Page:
Complying with Russia's New Privacy Law

November 05, 2019

Contributor: Laurence Goasduff

The majority of CIOs say the law will likely increase IT infrastructure costs.

As of September 1, organizations operating in Russia must comply with amendments to the privacy law to store personal data on local citizens in Russia. This legislation, which some have speculated could be a precursor to clamping down on foreign social networks, significantly effects a range of companies, and executives must be aware of its legal and financial implications.

CIOs Are Concerned but Confident

In the third quarter of 2015, Gartner conducted a survey of large foreign companies operating in Russia, which found that 42 percent of CIOs were unsure whether or not they could comply with the amendment on time. Some were also unclear on its provisions.

However, Russia's federal executive body, Roskomnadzor, which is responsible for the field of communications, IT and mass media, provided guidance to businesses face-to-face and online. Roskomnadzor officials also stated that companies must have a master database of local citizen's records stored in the country, but they are permitted to replicate this to data centers abroad.

“The survey found that almost a third of CIOs said the new law would negatively impact their business, due to higher costs for IT infrastructure, as well as a feared increase in audits and associated penalties for noncompliance,” said Petr Gorodetskiy, senior research analyst at Gartner. “However, the majority of CIOs expected no changes to their business in Russia. The consensus was that major business processes would at least remain unaffected.”

CIO's expectation and impact of the law on their business

Overall, CIOs were confident that they knew how to tackle the issue of compliance. The most common options planned by CIOs of foreign companies were:

  • Relocating infrastructure into their own data center in Russia, or expanding existing facilities (31 percent)
  • Providing additional analysis and consulting (29 percent)
  • Relocating servers into a local commercial data center (16 percent)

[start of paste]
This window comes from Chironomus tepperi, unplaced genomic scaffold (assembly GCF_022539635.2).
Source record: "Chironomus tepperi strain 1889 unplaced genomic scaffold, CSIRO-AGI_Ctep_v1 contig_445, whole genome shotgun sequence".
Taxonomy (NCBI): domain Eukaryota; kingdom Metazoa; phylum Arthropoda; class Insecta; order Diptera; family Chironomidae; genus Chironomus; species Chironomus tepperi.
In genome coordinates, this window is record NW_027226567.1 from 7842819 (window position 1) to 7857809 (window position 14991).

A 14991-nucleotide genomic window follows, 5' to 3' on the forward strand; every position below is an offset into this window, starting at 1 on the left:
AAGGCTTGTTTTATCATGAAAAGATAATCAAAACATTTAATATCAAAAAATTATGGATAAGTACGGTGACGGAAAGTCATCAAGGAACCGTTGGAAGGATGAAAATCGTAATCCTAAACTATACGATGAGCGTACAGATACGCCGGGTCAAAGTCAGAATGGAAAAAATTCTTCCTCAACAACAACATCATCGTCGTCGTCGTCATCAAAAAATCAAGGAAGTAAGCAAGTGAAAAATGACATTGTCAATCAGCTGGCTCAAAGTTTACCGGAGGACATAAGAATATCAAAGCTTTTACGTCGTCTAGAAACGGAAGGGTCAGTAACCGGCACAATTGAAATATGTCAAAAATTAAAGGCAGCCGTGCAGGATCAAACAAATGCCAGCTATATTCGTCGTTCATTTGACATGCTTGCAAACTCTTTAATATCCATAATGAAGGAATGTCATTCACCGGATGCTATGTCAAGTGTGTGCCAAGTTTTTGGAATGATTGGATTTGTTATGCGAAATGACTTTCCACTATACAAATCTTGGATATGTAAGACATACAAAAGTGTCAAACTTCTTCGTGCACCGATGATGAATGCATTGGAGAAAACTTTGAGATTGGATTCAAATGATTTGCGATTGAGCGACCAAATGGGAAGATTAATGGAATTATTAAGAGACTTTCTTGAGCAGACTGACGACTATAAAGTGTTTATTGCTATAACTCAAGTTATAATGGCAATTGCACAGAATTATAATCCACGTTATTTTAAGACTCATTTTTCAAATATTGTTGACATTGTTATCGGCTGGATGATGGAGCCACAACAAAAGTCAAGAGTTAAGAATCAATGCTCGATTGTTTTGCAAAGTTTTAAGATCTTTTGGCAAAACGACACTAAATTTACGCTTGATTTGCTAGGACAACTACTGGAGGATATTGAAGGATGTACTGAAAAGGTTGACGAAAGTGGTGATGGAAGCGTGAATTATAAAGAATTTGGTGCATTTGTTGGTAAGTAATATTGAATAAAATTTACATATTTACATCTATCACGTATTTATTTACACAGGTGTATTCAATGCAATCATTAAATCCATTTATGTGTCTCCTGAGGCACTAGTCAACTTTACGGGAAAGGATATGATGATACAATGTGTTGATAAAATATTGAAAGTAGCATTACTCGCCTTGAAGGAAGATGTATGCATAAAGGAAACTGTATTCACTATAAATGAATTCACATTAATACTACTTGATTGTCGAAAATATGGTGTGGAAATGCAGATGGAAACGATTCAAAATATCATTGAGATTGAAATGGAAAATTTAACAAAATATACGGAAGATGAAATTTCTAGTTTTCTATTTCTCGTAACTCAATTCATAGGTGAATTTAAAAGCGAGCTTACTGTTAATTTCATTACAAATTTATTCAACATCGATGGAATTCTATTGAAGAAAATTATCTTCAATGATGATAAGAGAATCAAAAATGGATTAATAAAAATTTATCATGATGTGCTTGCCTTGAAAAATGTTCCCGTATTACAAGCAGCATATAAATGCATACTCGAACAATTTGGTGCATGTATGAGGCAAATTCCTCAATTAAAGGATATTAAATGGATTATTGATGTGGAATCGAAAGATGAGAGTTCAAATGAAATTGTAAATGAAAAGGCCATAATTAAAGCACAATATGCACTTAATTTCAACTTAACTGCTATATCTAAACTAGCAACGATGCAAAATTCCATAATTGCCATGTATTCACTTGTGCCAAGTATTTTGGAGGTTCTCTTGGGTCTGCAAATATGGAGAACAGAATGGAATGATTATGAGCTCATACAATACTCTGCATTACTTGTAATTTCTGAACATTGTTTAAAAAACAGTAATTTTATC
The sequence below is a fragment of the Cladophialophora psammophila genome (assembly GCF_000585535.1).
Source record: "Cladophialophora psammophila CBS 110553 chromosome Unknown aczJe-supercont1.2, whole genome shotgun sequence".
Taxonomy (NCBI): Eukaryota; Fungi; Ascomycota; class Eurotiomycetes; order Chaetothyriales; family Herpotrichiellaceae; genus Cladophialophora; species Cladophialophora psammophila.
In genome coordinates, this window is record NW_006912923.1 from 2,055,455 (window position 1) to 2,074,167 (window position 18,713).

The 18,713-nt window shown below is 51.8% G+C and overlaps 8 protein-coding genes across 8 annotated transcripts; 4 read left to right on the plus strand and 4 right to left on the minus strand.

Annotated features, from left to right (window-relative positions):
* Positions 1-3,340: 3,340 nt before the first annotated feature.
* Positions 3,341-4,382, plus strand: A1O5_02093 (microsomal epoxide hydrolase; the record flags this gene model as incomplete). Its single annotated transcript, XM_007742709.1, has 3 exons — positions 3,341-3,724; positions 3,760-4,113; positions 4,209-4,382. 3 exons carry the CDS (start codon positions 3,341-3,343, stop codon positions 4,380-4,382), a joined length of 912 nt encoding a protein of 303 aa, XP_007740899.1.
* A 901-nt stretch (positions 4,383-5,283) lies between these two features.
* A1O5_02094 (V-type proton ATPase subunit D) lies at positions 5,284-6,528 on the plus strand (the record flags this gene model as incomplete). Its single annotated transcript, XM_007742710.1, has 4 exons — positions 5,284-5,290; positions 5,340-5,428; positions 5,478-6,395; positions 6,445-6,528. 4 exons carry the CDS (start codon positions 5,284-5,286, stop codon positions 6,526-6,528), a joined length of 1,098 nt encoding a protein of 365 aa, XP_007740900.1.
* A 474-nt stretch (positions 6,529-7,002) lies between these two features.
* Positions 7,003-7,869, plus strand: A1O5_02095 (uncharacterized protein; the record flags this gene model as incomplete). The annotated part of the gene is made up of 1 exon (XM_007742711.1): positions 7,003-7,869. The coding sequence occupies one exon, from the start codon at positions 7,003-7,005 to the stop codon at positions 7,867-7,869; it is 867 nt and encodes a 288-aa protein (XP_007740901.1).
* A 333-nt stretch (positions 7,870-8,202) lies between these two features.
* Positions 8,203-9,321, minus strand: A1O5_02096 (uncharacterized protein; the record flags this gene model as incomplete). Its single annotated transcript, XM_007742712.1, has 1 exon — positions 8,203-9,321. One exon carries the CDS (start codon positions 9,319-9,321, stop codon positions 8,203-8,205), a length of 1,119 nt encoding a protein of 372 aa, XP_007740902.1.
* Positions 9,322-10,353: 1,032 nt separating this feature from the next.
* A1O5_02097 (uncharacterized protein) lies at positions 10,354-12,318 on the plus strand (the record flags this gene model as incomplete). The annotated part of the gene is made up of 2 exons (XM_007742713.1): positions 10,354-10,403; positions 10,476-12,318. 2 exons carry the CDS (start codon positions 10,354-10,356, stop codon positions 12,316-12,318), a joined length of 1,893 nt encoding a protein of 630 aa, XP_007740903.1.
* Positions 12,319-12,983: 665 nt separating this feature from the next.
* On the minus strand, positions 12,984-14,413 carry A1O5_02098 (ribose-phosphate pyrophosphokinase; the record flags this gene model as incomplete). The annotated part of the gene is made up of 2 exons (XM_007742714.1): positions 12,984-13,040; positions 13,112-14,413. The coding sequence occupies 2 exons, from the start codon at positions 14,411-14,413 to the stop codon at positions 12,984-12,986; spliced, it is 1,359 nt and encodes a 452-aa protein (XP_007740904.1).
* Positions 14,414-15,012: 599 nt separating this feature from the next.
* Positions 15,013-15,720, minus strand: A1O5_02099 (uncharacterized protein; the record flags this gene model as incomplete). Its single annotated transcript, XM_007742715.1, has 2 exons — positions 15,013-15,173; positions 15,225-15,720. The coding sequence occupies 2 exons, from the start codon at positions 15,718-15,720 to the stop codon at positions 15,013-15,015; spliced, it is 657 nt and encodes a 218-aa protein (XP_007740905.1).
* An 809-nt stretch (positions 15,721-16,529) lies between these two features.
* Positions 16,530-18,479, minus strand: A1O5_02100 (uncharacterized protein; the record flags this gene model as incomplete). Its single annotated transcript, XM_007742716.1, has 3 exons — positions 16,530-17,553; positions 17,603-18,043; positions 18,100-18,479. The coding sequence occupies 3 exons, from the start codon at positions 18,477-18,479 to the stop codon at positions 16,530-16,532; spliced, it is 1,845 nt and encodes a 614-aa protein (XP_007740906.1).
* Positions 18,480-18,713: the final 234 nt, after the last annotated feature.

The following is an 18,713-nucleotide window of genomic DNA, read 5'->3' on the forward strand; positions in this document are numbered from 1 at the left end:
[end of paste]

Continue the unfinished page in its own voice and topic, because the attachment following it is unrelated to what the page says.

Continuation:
Others said they either were pursuing integration projects, already had sufficient local infrastructure, or weren't doing anything at all.

CIOs Cooperation with TSPs

“Instead of investing significantly into creating competences of products and services around the law, CIOs should consider partnering with technology and service providers (TSPs) and experts in privacy issues,” Mr. Gorodetskiy said.

Just over half of CIOs said they would disclose plans to work with third-party TSPs, while a third planned to involve them as consultants. Sixty percent said they would like to receive information about TSPs' data protection expertise. Some CIOs claimed that potential contractors offering such services do not sufficiently understand the specifics of the legislation.

Latest Developments

While we are currently in a period of uncertainty following the law's implementation, Roskomnadzor doesn’t plan to carry out all the audits until the end of 2015, which is giving time for some companies to undertake the necessary measures.

“The law is still unclear for the large international vendors and TSPs,” Mr. Gorodetskiy said. “If international vendors such as Facebook, Salesforce, Google, Amazon and others decide not to comply, their refusals may result in a significant change in the local ICT marketplace. It may also negatively impact local and international companies operating in Russia, which may have to plan for additional projects and resources to introduce the ‘outlaw’ solutions, or may consider leaving the Russian market.” 

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